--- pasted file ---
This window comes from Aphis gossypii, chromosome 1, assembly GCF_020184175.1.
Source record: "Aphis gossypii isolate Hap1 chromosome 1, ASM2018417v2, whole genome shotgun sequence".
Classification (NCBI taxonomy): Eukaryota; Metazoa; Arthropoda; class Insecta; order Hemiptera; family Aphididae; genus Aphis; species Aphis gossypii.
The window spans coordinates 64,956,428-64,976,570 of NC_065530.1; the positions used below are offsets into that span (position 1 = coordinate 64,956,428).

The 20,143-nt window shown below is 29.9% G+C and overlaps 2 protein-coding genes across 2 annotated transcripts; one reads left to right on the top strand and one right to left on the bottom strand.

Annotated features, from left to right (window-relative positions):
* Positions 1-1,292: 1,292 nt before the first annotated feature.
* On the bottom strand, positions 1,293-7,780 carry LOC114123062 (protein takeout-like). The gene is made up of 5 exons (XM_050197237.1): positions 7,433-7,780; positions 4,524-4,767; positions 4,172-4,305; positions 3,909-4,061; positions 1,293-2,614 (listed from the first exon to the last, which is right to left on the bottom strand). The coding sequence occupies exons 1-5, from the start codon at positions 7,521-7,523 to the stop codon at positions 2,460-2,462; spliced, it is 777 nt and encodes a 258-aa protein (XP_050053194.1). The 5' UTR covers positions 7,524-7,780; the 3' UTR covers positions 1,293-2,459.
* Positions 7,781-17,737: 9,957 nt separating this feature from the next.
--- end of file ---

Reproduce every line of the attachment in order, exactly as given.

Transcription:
This window comes from Aphis gossypii, chromosome 1, assembly GCF_020184175.1.
Source record: "Aphis gossypii isolate Hap1 chromosome 1, ASM2018417v2, whole genome shotgun sequence".
Classification (NCBI taxonomy): Eukaryota; Metazoa; Arthropoda; class Insecta; order Hemiptera; family Aphididae; genus Aphis; species Aphis gossypii.
The window spans coordinates 64,956,428-64,976,570 of NC_065530.1; the positions used below are offsets into that span (position 1 = coordinate 64,956,428).

The 20,143-nt window shown below is 29.9% G+C and overlaps 2 protein-coding genes across 2 annotated transcripts; one reads left to right on the top strand and one right to left on the bottom strand.

Annotated features, from left to right (window-relative positions):
* Positions 1-1,292: 1,292 nt before the first annotated feature.
* On the bottom strand, positions 1,293-7,780 carry LOC114123062 (protein takeout-like). The gene is made up of 5 exons (XM_050197237.1): positions 7,433-7,780; positions 4,524-4,767; positions 4,172-4,305; positions 3,909-4,061; positions 1,293-2,614 (listed from the first exon to the last, which is right to left on the bottom strand). The coding sequence occupies exons 1-5, from the start codon at positions 7,521-7,523 to the stop codon at positions 2,460-2,462; spliced, it is 777 nt and encodes a 258-aa protein (XP_050053194.1). The 5' UTR covers positions 7,524-7,780; the 3' UTR covers positions 1,293-2,459.
* Positions 7,781-17,737: 9,957 nt separating this feature from the next.